He fumbled for another cigarette and broke our grip to light it. He offered it to me after he had taken the first drag and his hand sought mine out again. My back was starting to hurt a bit from the hard floor, I was not as young as I once was, but I was loath to break the spell that we had woven around ourselves, laying as if we were boys on the floor in front of the fireplace.

"I have my practice, Holmes. And as discussed, a wife. I doubt you have another medically trained cousin eager for his own practice and the ability to fund its purchase."

Holmes sat up abruptly and stood in a single fluid movement. He reached down to assist me up, which I appreciated as my back protested even the short amount amount of time on the hard floor. He took the cigarette from my fingers and flung it at the grate. With my hand still clasped in his he drew me back towards his bedroom, but stopped at the base of the stairs and looked down at our hands.

He reached up and cupped my face with both hands, brushing my cheekbones with his thumbs, but not quite looking me in the eye. He leaned forward and brushed his lips against mine, just the barest hint of a kiss. I tentatively reached for his hips and rested my hands there gently. He offered me a sweet little smile and leaned forward again. I caught his lips with my own as he brushed mine and pressed a dry and slightly firmer kiss to them. He bit his bottom lip as he stood back up and huffed out a little laugh and dropped his head down onto my shoulder. I squeezed at his waist and smiled.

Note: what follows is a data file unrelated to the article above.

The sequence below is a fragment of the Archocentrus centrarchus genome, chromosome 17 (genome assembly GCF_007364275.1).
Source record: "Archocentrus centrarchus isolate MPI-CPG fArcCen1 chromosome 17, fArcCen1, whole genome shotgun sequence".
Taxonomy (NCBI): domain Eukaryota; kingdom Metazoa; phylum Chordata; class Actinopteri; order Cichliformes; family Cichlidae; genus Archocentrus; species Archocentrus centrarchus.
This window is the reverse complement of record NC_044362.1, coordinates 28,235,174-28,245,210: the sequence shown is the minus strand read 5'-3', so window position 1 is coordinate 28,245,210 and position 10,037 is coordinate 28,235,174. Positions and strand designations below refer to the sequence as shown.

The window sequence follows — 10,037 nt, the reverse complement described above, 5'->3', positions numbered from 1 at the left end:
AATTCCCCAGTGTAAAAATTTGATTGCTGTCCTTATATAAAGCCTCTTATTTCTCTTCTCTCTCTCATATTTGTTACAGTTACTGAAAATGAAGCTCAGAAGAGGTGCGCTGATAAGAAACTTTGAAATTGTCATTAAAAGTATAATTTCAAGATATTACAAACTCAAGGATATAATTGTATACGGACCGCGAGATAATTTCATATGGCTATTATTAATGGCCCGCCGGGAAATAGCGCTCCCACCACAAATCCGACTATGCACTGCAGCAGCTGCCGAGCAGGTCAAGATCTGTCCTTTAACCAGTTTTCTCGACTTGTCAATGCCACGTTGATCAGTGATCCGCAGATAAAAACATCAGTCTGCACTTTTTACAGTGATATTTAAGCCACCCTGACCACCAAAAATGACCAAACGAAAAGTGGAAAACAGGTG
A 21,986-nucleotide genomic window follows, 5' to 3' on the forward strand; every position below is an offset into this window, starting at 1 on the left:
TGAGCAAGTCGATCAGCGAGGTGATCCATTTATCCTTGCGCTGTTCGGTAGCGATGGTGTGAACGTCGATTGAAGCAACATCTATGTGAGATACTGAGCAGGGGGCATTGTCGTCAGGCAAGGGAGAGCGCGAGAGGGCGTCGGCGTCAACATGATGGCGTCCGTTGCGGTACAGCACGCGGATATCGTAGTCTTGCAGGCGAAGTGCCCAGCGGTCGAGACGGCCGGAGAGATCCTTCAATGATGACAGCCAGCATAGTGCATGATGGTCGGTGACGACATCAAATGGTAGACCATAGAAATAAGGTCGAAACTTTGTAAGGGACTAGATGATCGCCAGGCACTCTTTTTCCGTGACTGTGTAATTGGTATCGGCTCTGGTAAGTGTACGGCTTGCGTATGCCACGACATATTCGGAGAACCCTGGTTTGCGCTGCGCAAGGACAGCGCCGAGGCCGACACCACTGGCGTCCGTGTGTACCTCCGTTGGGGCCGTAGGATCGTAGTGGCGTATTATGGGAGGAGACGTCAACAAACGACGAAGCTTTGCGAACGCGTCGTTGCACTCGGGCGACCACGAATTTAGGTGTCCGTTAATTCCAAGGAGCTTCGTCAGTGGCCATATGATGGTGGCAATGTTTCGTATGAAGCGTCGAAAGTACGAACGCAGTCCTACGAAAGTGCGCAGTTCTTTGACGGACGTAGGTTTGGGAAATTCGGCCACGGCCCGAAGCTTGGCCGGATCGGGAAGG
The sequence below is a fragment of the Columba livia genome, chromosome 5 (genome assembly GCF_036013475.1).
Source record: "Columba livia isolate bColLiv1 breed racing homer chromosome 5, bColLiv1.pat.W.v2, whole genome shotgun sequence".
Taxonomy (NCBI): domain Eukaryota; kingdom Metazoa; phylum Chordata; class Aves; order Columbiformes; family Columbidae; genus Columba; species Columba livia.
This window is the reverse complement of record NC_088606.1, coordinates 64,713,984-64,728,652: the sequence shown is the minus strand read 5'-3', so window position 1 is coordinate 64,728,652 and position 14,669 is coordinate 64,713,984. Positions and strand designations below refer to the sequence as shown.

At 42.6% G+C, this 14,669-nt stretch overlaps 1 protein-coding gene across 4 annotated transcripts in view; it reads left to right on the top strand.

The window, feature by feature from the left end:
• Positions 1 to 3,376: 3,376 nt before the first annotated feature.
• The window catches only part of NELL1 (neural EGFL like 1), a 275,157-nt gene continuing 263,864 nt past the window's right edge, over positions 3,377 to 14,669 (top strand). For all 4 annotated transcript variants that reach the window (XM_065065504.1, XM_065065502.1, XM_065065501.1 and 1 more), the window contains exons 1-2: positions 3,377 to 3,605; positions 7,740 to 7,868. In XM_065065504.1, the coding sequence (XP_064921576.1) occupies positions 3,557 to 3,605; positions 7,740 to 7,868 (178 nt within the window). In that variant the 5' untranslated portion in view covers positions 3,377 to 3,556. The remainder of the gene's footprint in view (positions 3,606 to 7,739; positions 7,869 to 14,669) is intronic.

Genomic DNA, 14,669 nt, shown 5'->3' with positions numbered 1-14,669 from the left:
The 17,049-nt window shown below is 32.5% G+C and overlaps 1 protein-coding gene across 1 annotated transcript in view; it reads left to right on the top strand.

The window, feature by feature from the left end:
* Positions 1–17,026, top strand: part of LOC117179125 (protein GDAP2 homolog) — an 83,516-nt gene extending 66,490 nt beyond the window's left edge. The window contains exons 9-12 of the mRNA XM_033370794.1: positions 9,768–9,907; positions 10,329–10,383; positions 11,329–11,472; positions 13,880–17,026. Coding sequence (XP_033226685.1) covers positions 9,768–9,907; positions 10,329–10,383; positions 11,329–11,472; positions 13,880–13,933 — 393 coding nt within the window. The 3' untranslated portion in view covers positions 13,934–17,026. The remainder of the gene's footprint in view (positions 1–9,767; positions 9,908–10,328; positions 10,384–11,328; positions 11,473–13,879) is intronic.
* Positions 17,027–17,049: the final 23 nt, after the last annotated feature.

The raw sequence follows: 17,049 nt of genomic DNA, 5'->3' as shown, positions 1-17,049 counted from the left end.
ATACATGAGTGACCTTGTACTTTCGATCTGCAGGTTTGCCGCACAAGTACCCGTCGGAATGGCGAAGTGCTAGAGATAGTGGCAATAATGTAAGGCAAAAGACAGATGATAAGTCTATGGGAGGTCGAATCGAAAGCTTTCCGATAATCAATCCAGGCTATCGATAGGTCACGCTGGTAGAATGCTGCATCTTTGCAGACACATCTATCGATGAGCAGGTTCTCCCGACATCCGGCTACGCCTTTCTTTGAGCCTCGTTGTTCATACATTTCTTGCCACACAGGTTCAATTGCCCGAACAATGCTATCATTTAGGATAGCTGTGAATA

"Is this goodnight?" I asked.

"If you would like to go put your pyjamas on and come back down it doesn't have to be," he responded, tipping his head towards his bedroom door.